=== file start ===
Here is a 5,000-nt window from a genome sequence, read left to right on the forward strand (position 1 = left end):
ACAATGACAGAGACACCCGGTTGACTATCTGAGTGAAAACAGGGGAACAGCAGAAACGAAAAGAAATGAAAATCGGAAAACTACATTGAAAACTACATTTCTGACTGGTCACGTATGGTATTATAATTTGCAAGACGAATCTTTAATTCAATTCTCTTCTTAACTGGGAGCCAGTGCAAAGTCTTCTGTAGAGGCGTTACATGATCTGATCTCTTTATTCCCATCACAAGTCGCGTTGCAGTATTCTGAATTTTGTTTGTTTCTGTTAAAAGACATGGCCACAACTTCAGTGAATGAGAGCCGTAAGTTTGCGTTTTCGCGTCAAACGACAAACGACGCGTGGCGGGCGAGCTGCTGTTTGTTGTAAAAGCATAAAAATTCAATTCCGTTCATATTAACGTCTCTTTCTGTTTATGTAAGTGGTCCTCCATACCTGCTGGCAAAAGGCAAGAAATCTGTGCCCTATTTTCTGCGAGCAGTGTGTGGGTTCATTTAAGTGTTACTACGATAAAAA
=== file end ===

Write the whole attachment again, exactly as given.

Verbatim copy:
Here is a 5,000-nt window from a genome sequence, read left to right on the forward strand (position 1 = left end):
ACAATGACAGAGACACCCGGTTGACTATCTGAGTGAAAACAGGGGAACAGCAGAAACGAAAAGAAATGAAAATCGGAAAACTACATTGAAAACTACATTTCTGACTGGTCACGTATGGTATTATAATTTGCAAGACGAATCTTTAATTCAATTCTCTTCTTAACTGGGAGCCAGTGCAAAGTCTTCTGTAGAGGCGTTACATGATCTGATCTCTTTATTCCCATCACAAGTCGCGTTGCAGTATTCTGAATTTTGTTTGTTTCTGTTAAAAGACATGGCCACAACTTCAGTGAATGAGAGCCGTAAGTTTGCGTTTTCGCGTCAAACGACAAACGACGCGTGGCGGGCGAGCTGCTGTTTGTTGTAAAAGCATAAAAATTCAATTCCGTTCATATTAACGTCTCTTTCTGTTTATGTAAGTGGTCCTCCATACCTGCTGGCAAAAGGCAAGAAATCTGTGCCCTATTTTCTGCGAGCAGTGTGTGGGTTCATTTAAGTGTTACTACGATAAAAA